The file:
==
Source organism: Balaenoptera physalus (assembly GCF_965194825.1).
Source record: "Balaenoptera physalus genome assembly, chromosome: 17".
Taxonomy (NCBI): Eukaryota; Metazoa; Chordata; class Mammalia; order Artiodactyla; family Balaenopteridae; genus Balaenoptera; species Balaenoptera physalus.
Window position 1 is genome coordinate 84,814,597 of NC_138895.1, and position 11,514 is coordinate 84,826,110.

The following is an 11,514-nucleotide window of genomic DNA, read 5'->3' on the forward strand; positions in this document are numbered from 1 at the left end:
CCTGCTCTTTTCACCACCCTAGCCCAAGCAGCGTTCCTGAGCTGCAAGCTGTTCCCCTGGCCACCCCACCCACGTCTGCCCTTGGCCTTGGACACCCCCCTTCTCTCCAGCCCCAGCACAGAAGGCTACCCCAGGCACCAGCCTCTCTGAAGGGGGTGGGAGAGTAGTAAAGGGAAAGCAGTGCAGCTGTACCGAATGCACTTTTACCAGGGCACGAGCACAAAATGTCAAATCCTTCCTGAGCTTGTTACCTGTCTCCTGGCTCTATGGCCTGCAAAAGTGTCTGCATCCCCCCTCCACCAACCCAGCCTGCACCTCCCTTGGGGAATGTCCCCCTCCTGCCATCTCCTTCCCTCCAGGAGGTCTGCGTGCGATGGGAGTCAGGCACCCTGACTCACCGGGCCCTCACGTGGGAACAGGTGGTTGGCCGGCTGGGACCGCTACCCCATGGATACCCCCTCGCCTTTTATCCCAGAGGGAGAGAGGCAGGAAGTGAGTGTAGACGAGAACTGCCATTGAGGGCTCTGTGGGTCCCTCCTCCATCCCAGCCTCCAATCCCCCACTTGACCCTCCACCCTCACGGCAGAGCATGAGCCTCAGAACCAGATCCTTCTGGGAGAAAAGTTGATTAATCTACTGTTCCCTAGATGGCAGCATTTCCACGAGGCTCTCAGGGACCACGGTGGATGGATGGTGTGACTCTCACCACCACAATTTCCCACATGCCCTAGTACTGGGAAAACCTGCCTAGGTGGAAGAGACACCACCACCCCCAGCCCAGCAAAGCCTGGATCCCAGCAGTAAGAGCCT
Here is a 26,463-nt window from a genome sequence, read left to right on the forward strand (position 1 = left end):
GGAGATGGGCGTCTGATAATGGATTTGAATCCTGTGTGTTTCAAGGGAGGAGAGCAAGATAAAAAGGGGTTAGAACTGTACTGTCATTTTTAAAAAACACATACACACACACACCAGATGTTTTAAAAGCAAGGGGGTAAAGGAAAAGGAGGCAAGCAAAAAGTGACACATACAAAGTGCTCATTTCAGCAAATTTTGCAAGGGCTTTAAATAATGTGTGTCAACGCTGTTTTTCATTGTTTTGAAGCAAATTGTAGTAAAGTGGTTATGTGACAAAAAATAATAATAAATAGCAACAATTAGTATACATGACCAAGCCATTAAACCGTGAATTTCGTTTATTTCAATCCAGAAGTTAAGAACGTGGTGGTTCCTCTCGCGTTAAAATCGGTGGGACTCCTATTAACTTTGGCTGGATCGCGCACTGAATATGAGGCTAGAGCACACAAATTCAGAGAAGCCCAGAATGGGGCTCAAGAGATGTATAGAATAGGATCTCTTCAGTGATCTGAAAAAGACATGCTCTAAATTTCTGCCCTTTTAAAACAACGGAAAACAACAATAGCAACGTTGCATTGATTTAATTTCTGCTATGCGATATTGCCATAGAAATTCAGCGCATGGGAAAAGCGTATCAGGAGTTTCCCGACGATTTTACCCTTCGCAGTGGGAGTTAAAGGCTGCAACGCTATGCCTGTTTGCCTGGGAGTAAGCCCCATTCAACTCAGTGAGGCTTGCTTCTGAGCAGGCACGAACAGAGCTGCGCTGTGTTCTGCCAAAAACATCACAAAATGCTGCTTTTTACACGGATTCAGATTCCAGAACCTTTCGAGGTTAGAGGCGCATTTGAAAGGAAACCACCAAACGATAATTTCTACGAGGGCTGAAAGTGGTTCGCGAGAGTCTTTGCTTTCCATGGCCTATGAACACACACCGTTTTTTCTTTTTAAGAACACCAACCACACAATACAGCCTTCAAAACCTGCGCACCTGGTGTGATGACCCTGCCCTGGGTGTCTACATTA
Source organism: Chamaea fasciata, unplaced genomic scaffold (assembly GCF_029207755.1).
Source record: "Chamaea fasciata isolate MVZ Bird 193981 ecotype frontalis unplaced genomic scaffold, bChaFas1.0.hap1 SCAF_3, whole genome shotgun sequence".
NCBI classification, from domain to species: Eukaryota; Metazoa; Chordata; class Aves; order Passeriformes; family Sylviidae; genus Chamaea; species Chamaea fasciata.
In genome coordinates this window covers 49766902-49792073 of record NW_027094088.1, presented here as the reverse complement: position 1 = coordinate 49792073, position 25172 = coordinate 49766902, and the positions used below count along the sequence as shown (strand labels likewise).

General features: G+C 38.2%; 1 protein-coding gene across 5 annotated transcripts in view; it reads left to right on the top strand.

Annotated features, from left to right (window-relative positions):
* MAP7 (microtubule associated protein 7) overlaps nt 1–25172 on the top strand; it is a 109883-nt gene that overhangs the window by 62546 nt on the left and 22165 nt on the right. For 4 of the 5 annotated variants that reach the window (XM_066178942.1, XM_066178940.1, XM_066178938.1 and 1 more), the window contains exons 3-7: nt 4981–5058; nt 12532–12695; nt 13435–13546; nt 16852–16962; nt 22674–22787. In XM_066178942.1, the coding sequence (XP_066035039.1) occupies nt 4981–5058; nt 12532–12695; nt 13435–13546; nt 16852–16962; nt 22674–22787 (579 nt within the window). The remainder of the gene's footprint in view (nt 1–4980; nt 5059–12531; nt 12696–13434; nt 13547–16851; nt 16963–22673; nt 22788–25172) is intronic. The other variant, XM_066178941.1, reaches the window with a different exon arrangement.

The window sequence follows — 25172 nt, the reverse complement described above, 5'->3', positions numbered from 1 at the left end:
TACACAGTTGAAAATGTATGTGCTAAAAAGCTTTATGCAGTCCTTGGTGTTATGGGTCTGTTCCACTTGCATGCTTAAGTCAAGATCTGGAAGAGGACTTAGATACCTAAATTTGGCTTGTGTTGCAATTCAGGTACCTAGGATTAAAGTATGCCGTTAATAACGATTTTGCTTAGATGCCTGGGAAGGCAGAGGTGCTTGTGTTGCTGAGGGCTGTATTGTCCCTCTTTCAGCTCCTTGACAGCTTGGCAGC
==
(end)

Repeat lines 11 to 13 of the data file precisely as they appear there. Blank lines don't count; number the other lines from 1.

NCBI classification, from domain to species: Eukaryota; Metazoa; Chordata; class Aves; order Passeriformes; family Sylviidae; genus Chamaea; species Chamaea fasciata.
In genome coordinates this window covers 49766902-49792073 of record NW_027094088.1, presented here as the reverse complement: position 1 = coordinate 49792073, position 25172 = coordinate 49766902, and the positions used below count along the sequence as shown (strand labels likewise).

General features: G+C 38.2%; 1 protein-coding gene across 5 annotated transcripts in view; it reads left to right on the top strand.